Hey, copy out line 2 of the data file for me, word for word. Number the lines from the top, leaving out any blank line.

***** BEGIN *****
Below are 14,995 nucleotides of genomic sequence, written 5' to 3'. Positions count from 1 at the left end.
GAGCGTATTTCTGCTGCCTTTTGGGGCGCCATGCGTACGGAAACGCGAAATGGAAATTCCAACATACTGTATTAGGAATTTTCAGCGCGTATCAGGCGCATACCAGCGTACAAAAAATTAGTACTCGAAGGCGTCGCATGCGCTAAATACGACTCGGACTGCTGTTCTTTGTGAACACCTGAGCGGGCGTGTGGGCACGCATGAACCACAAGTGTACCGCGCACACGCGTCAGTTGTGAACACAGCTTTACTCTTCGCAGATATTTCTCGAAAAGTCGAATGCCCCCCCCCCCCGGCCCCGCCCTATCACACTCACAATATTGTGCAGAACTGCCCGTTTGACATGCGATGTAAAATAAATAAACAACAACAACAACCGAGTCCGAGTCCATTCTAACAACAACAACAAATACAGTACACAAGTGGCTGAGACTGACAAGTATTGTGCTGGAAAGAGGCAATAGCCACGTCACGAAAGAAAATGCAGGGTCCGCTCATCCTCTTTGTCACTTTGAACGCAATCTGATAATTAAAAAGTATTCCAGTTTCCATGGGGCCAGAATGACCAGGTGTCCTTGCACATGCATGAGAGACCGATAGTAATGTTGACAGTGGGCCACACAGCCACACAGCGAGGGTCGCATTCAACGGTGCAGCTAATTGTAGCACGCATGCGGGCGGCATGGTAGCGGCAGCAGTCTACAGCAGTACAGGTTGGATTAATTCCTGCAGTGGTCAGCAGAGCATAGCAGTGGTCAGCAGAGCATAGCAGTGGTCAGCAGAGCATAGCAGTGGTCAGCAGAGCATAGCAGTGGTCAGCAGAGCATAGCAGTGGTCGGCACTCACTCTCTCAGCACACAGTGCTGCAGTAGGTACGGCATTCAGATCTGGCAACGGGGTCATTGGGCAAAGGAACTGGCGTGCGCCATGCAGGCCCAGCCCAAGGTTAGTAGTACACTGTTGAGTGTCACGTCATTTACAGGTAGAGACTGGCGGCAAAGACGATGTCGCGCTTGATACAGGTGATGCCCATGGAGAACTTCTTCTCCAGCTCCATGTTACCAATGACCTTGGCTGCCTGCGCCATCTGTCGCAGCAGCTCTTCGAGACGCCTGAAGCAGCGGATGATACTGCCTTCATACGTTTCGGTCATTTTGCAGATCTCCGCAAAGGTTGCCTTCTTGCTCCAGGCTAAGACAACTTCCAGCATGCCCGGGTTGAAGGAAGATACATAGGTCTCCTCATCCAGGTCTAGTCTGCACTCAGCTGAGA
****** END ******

GAGCGTATTTCTGCTGCCTTTTGGGGCGCCATGCGTACGGAAACGCGAAATGGAAATTCCAACATACTGTATTAGGAATTTTCAGCGCGTATCAGGCGCATACCAGCGTACAAAAAATTAGTACTCGAAGGCGTCGCATGCGCTAAATACGACTCGGACTGCTGTTCTTTGTGAACACCTGAGCGGGCGTGTGGGCACGCATGAACCACAAGTGTACCGCGCACACGCGTCAGTTGTGAACACAGCTTTACTCTTCGCAGATATTTCTCGAAAAGTCGAATGCCCCCCCCCCCCGGCCCCGCCCTATCACACTCACAATATTGTGCAGAACTGCCCGTTTGACATGCGATGTAAAATAAATAAACAACAACAACAACCGAGTCCGAGTCCATTCTAACAACAACAACAAATACAGTACACAAGTGGCTGAGACTGACAAGTATTGTGCTGGAAAGAGGCAATAGCCACGTCACGAAAGAAAATGCAGGGTCCGCTCATCCTCTTTGTCACTTTGAACGCAATCTGATAATTAAAAAGTATTCCAGTTTCCATGGGGCCAGAATGACCAGGTGTCCTTGCACATGCATGAGAGACCGATAGTAATGTTGACAGTGGGCCACACAGCCACACAGCGAGGGTCGCATTCAACGGTGCAGCTAATTGTAGCACGCATGCGGGCGGCATGGTAGCGGCAGCAGTCTACAGCAGTACAGGTTGGATTAATTCCTGCAGTGGTCAGCAGAGCATAGCAGTGGTCAGCAGAGCATAGCAGTGGTCAGCAGAGCATAGCAGTGGTCAGCAGAGCATAGCAGTGGTCAGCAGAGCATAGCAGTGGTCGGCACTCACTCTCTCAGCACACAGTGCTGCAGTAGGTACGGCATTCAGATCTGGCAACGGGGTCATTGGGCAAAGGAACTGGCGTGCGCCATGCAGGCCCAGCCCAAGGTTAGTAGTACACTGTTGAGTGTCACGTCATTTACAGGTAGAGACTGGCGGCAAAGACGATGTCGCGCTTGATACAGGTGATGCCCATGGAGAACTTCTTCTCCAGCTCCATGTTACCAATGACCTTGGCTGCCTGCGCCATCTGTCGCAGCAGCTCTTCGAGACGCCTGAAGCAGCGGATGATACTGCCTTCATACGTTTCGGTCATTTTGCAGATCTCCGCAAAGGTTGCCTTCTTGCTCCAGGCTAAGACAACTTCCAGCATGCCCGGGTTGAAGGAAGATACATAGGTCTCCTCATCCAGGTCTAGTCTGCACTCAGCTGAGA